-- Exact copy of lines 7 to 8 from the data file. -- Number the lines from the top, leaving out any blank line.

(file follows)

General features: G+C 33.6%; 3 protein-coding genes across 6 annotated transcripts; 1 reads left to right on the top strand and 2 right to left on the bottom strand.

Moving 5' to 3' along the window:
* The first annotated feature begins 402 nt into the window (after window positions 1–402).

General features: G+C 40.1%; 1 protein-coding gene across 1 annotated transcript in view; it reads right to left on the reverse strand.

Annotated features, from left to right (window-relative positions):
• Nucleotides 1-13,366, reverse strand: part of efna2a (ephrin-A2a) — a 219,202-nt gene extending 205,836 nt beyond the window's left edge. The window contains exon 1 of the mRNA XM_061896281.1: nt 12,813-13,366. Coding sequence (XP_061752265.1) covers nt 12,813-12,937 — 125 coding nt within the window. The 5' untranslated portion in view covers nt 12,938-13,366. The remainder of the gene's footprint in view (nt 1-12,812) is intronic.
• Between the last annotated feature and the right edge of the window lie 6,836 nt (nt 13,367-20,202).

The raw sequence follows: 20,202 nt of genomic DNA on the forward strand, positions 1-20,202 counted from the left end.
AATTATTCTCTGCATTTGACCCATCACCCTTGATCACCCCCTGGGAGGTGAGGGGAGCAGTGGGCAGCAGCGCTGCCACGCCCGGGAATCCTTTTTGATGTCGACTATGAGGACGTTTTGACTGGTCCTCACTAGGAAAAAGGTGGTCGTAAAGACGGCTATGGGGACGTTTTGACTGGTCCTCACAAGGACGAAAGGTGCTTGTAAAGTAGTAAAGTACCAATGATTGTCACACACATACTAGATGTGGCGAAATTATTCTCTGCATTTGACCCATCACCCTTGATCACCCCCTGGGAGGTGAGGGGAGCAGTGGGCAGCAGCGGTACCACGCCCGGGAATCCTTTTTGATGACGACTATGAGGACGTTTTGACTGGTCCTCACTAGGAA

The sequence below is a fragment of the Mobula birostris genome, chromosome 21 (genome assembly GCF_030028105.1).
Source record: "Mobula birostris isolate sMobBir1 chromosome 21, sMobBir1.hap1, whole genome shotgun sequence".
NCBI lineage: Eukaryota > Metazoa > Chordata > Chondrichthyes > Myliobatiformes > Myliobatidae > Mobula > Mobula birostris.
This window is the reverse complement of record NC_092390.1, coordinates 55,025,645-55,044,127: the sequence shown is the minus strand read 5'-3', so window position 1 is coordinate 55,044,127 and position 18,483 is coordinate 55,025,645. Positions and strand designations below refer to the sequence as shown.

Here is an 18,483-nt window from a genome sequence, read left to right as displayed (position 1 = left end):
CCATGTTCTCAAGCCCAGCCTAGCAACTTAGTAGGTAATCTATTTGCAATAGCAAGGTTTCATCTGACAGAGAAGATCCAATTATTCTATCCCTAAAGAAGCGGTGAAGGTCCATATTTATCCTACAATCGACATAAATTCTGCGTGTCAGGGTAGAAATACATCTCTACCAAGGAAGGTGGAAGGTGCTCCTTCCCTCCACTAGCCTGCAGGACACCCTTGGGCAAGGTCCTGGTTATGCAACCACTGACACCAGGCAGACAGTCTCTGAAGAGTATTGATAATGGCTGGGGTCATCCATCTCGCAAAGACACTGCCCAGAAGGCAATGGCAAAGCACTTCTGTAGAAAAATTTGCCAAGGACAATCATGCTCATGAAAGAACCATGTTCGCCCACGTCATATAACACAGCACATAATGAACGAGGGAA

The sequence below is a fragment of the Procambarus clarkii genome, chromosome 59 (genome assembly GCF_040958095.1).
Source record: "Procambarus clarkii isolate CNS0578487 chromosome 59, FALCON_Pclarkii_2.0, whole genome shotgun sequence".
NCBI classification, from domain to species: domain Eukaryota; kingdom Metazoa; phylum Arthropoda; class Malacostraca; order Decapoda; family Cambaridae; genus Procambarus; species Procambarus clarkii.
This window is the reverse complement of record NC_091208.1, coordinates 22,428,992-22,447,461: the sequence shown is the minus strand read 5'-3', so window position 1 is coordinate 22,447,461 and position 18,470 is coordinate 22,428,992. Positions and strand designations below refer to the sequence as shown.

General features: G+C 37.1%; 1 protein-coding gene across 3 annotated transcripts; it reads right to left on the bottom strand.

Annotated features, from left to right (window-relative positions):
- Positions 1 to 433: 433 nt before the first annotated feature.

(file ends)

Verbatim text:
• Between the last annotated feature and the right edge of the window lie 6,836 nt (nt 13,367-20,202).

The raw sequence follows: 20,202 nt of genomic DNA on the forward strand, positions 1-20,202 counted from the left end.